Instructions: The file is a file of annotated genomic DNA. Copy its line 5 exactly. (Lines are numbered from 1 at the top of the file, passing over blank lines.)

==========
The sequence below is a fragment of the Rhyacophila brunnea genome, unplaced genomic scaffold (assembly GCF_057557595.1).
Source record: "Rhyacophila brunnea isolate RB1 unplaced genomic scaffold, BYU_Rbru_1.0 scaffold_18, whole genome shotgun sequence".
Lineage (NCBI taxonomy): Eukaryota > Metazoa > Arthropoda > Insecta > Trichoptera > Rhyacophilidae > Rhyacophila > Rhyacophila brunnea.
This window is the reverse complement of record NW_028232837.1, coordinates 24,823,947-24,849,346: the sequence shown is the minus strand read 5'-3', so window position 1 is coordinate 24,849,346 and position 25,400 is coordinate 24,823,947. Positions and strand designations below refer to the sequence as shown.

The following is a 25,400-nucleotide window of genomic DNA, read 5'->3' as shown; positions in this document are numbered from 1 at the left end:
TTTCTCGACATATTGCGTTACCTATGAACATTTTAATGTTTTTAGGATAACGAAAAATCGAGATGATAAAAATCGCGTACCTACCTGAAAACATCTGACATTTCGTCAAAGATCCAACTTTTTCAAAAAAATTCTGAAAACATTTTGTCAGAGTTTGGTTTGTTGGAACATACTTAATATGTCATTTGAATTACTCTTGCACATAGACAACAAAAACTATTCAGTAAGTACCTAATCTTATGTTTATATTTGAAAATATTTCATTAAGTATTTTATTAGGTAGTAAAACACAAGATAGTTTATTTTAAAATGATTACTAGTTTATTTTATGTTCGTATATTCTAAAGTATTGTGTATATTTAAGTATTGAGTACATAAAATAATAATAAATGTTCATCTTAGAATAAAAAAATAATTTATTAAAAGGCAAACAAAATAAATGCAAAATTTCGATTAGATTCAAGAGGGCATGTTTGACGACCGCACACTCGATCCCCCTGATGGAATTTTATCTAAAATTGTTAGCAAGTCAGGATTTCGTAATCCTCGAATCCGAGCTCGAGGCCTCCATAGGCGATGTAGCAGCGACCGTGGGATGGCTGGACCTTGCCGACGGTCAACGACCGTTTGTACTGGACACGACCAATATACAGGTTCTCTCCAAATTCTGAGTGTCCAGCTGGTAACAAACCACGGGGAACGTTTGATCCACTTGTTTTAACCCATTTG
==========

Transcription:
The following is a 25,400-nucleotide window of genomic DNA, read 5'->3' as shown; positions in this document are numbered from 1 at the left end: